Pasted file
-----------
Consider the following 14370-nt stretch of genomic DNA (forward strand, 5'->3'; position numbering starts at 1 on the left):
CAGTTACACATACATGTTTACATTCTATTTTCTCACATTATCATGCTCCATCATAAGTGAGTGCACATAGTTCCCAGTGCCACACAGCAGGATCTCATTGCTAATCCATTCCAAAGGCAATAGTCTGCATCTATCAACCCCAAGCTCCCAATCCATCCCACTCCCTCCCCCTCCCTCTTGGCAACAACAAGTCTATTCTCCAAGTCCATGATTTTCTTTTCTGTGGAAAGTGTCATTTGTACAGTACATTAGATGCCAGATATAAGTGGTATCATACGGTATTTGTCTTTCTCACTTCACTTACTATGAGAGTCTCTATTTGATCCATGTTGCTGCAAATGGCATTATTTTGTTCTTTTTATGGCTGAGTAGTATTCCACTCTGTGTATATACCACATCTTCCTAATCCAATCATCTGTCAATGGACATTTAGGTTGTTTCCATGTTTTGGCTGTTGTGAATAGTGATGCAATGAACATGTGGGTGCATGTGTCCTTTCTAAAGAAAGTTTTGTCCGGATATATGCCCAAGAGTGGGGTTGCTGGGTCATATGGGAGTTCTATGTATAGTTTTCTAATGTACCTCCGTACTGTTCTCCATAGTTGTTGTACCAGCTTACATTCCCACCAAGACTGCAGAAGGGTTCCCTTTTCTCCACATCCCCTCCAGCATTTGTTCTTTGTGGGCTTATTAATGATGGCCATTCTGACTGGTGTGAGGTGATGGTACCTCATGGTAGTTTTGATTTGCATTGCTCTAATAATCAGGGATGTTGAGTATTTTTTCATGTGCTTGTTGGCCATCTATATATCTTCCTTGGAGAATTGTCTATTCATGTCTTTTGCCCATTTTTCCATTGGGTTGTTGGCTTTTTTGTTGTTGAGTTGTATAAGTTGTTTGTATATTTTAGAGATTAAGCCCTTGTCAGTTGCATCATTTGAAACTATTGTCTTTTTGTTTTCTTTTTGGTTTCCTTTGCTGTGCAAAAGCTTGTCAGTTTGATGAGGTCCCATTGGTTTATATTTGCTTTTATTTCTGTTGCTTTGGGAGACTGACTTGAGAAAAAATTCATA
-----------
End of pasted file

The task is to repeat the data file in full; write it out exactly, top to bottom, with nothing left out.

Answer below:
Consider the following 14370-nt stretch of genomic DNA (forward strand, 5'->3'; position numbering starts at 1 on the left):
CAGTTACACATACATGTTTACATTCTATTTTCTCACATTATCATGCTCCATCATAAGTGAGTGCACATAGTTCCCAGTGCCACACAGCAGGATCTCATTGCTAATCCATTCCAAAGGCAATAGTCTGCATCTATCAACCCCAAGCTCCCAATCCATCCCACTCCCTCCCCCTCCCTCTTGGCAACAACAAGTCTATTCTCCAAGTCCATGATTTTCTTTTCTGTGGAAAGTGTCATTTGTACAGTACATTAGATGCCAGATATAAGTGGTATCATACGGTATTTGTCTTTCTCACTTCACTTACTATGAGAGTCTCTATTTGATCCATGTTGCTGCAAATGGCATTATTTTGTTCTTTTTATGGCTGAGTAGTATTCCACTCTGTGTATATACCACATCTTCCTAATCCAATCATCTGTCAATGGACATTTAGGTTGTTTCCATGTTTTGGCTGTTGTGAATAGTGATGCAATGAACATGTGGGTGCATGTGTCCTTTCTAAAGAAAGTTTTGTCCGGATATATGCCCAAGAGTGGGGTTGCTGGGTCATATGGGAGTTCTATGTATAGTTTTCTAATGTACCTCCGTACTGTTCTCCATAGTTGTTGTACCAGCTTACATTCCCACCAAGACTGCAGAAGGGTTCCCTTTTCTCCACATCCCCTCCAGCATTTGTTCTTTGTGGGCTTATTAATGATGGCCATTCTGACTGGTGTGAGGTGATGGTACCTCATGGTAGTTTTGATTTGCATTGCTCTAATAATCAGGGATGTTGAGTATTTTTTCATGTGCTTGTTGGCCATCTATATATCTTCCTTGGAGAATTGTCTATTCATGTCTTTTGCCCATTTTTCCATTGGGTTGTTGGCTTTTTTGTTGTTGAGTTGTATAAGTTGTTTGTATATTTTAGAGATTAAGCCCTTGTCAGTTGCATCATTTGAAACTATTGTCTTTTTGTTTTCTTTTTGGTTTCCTTTGCTGTGCAAAAGCTTGTCAGTTTGATGAGGTCCCATTGGTTTATATTTGCTTTTATTTCTGTTGCTTTGGGAGACTGACTTGAGAAAAAATTCATA